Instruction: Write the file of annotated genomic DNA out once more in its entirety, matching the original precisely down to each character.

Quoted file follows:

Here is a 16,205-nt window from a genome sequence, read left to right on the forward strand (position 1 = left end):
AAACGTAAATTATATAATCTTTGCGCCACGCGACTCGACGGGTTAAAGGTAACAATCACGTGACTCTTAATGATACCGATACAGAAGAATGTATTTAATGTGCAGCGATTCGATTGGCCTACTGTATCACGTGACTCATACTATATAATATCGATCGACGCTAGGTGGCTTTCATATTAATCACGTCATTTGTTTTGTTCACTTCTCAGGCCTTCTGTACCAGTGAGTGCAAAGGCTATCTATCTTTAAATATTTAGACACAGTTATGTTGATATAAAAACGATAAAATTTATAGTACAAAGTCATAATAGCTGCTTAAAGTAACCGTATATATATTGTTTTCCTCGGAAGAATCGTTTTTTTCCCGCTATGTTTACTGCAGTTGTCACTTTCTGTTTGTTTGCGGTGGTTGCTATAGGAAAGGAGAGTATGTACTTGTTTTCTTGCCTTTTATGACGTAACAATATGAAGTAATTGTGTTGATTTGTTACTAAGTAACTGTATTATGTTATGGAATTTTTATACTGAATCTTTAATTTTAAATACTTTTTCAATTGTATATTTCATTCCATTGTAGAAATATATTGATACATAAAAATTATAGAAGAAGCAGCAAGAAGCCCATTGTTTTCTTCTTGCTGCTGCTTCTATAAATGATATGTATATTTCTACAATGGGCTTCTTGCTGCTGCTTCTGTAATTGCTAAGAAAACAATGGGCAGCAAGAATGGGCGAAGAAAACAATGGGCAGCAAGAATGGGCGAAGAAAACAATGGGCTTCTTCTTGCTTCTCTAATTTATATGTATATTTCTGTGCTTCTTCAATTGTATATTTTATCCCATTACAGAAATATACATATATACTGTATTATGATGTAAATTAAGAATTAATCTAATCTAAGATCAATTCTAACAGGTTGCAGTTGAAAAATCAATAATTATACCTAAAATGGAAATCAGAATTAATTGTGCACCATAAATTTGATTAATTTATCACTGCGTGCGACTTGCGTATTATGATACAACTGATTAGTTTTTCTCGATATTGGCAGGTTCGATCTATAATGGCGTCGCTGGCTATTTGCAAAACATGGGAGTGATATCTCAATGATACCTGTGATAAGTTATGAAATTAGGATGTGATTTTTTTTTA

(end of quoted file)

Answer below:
Here is a 16,205-nt window from a genome sequence, read left to right on the forward strand (position 1 = left end):
AAACGTAAATTATATAATCTTTGCGCCACGCGACTCGACGGGTTAAAGGTAACAATCACGTGACTCTTAATGATACCGATACAGAAGAATGTATTTAATGTGCAGCGATTCGATTGGCCTACTGTATCACGTGACTCATACTATATAATATCGATCGACGCTAGGTGGCTTTCATATTAATCACGTCATTTGTTTTGTTCACTTCTCAGGCCTTCTGTACCAGTGAGTGCAAAGGCTATCTATCTTTAAATATTTAGACACAGTTATGTTGATATAAAAACGATAAAATTTATAGTACAAAGTCATAATAGCTGCTTAAAGTAACCGTATATATATTGTTTTCCTCGGAAGAATCGTTTTTTTCCCGCTATGTTTACTGCAGTTGTCACTTTCTGTTTGTTTGCGGTGGTTGCTATAGGAAAGGAGAGTATGTACTTGTTTTCTTGCCTTTTATGACGTAACAATATGAAGTAATTGTGTTGATTTGTTACTAAGTAACTGTATTATGTTATGGAATTTTTATACTGAATCTTTAATTTTAAATACTTTTTCAATTGTATATTTCATTCCATTGTAGAAATATATTGATACATAAAAATTATAGAAGAAGCAGCAAGAAGCCCATTGTTTTCTTCTTGCTGCTGCTTCTATAAATGATATGTATATTTCTACAATGGGCTTCTTGCTGCTGCTTCTGTAATTGCTAAGAAAACAATGGGCAGCAAGAATGGGCGAAGAAAACAATGGGCAGCAAGAATGGGCGAAGAAAACAATGGGCTTCTTCTTGCTTCTCTAATTTATATGTATATTTCTGTGCTTCTTCAATTGTATATTTTATCCCATTACAGAAATATACATATATACTGTATTATGATGTAAATTAAGAATTAATCTAATCTAAGATCAATTCTAACAGGTTGCAGTTGAAAAATCAATAATTATACCTAAAATGGAAATCAGAATTAATTGTGCACCATAAATTTGATTAATTTATCACTGCGTGCGACTTGCGTATTATGATACAACTGATTAGTTTTTCTCGATATTGGCAGGTTCGATCTATAATGGCGTCGCTGGCTATTTGCAAAACATGGGAGTGATATCTCAATGATACCTGTGATAAGTTATGAAATTAGGATGTGATTTTTTTTTA